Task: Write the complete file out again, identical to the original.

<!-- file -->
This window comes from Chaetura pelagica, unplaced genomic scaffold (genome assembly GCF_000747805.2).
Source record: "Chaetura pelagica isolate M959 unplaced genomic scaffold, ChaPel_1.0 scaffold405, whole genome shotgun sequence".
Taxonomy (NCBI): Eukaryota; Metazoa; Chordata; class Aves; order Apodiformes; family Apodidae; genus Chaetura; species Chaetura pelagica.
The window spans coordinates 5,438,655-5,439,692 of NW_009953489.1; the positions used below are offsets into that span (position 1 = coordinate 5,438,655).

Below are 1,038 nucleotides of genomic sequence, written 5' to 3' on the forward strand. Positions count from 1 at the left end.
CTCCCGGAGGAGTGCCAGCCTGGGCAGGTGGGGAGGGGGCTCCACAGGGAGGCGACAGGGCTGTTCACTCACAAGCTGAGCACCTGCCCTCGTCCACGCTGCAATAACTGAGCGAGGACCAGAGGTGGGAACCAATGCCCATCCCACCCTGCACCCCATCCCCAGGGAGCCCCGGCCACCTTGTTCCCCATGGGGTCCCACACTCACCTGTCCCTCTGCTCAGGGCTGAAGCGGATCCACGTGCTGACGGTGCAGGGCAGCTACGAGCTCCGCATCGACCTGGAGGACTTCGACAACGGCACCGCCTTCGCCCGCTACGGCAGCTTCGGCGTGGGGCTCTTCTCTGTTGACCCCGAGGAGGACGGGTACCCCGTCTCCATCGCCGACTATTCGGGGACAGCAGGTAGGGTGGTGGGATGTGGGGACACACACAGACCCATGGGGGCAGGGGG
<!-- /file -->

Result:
This window comes from Chaetura pelagica, unplaced genomic scaffold (genome assembly GCF_000747805.2).
Source record: "Chaetura pelagica isolate M959 unplaced genomic scaffold, ChaPel_1.0 scaffold405, whole genome shotgun sequence".
Taxonomy (NCBI): Eukaryota; Metazoa; Chordata; class Aves; order Apodiformes; family Apodidae; genus Chaetura; species Chaetura pelagica.
The window spans coordinates 5,438,655-5,439,692 of NW_009953489.1; the positions used below are offsets into that span (position 1 = coordinate 5,438,655).

Below are 1,038 nucleotides of genomic sequence, written 5' to 3' on the forward strand. Positions count from 1 at the left end.
CTCCCGGAGGAGTGCCAGCCTGGGCAGGTGGGGAGGGGGCTCCACAGGGAGGCGACAGGGCTGTTCACTCACAAGCTGAGCACCTGCCCTCGTCCACGCTGCAATAACTGAGCGAGGACCAGAGGTGGGAACCAATGCCCATCCCACCCTGCACCCCATCCCCAGGGAGCCCCGGCCACCTTGTTCCCCATGGGGTCCCACACTCACCTGTCCCTCTGCTCAGGGCTGAAGCGGATCCACGTGCTGACGGTGCAGGGCAGCTACGAGCTCCGCATCGACCTGGAGGACTTCGACAACGGCACCGCCTTCGCCCGCTACGGCAGCTTCGGCGTGGGGCTCTTCTCTGTTGACCCCGAGGAGGACGGGTACCCCGTCTCCATCGCCGACTATTCGGGGACAGCAGGTAGGGTGGTGGGATGTGGGGACACACACAGACCCATGGGGGCAGGGGG